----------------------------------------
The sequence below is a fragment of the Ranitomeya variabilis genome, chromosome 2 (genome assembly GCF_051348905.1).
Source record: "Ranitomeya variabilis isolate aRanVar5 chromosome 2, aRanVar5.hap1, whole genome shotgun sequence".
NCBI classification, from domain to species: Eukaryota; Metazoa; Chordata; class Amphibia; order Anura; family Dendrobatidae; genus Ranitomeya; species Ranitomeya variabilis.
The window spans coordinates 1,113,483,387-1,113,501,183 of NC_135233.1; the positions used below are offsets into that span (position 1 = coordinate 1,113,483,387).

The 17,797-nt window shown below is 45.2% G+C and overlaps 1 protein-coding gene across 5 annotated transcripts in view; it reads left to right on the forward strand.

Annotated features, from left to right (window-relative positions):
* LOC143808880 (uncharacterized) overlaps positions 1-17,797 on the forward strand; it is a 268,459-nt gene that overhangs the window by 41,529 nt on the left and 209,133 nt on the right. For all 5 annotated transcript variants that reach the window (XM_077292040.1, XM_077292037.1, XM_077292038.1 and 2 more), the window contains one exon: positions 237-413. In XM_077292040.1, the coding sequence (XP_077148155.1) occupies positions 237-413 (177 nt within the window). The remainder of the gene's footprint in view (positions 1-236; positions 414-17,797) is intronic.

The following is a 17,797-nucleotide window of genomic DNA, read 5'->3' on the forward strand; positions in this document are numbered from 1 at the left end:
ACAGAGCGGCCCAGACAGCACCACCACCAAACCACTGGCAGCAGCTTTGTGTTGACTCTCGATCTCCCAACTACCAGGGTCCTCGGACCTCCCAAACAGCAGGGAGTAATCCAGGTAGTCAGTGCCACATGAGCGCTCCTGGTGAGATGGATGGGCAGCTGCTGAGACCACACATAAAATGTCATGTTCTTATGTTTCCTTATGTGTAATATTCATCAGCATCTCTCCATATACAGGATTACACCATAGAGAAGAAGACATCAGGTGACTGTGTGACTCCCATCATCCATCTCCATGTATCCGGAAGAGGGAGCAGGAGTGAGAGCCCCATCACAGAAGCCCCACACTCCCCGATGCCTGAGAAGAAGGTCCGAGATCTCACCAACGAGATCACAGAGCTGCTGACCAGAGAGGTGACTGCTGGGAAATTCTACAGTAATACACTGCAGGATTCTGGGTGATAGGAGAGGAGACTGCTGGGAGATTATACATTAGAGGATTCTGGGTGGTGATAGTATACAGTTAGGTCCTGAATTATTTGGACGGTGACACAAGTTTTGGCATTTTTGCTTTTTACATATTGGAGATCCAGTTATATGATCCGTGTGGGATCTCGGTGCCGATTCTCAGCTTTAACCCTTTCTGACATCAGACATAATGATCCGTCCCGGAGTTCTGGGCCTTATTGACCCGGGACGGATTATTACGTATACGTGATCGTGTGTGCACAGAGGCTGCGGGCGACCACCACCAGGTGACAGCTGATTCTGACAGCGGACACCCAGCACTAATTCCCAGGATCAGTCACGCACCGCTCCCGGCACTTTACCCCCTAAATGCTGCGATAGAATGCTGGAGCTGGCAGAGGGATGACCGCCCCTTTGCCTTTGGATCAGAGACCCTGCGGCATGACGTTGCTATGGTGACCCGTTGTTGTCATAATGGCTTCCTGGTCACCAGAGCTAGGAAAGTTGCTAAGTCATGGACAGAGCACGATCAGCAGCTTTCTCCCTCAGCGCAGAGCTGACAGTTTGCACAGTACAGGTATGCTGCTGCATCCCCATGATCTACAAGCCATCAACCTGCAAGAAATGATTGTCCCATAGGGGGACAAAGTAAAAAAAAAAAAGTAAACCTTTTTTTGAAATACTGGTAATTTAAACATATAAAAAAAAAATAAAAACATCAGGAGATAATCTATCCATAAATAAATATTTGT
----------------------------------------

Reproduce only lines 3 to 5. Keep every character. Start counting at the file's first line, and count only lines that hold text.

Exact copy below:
NCBI classification, from domain to species: Eukaryota; Metazoa; Chordata; class Amphibia; order Anura; family Dendrobatidae; genus Ranitomeya; species Ranitomeya variabilis.
The window spans coordinates 1,113,483,387-1,113,501,183 of NC_135233.1; the positions used below are offsets into that span (position 1 = coordinate 1,113,483,387).

The 17,797-nt window shown below is 45.2% G+C and overlaps 1 protein-coding gene across 5 annotated transcripts in view; it reads left to right on the forward strand.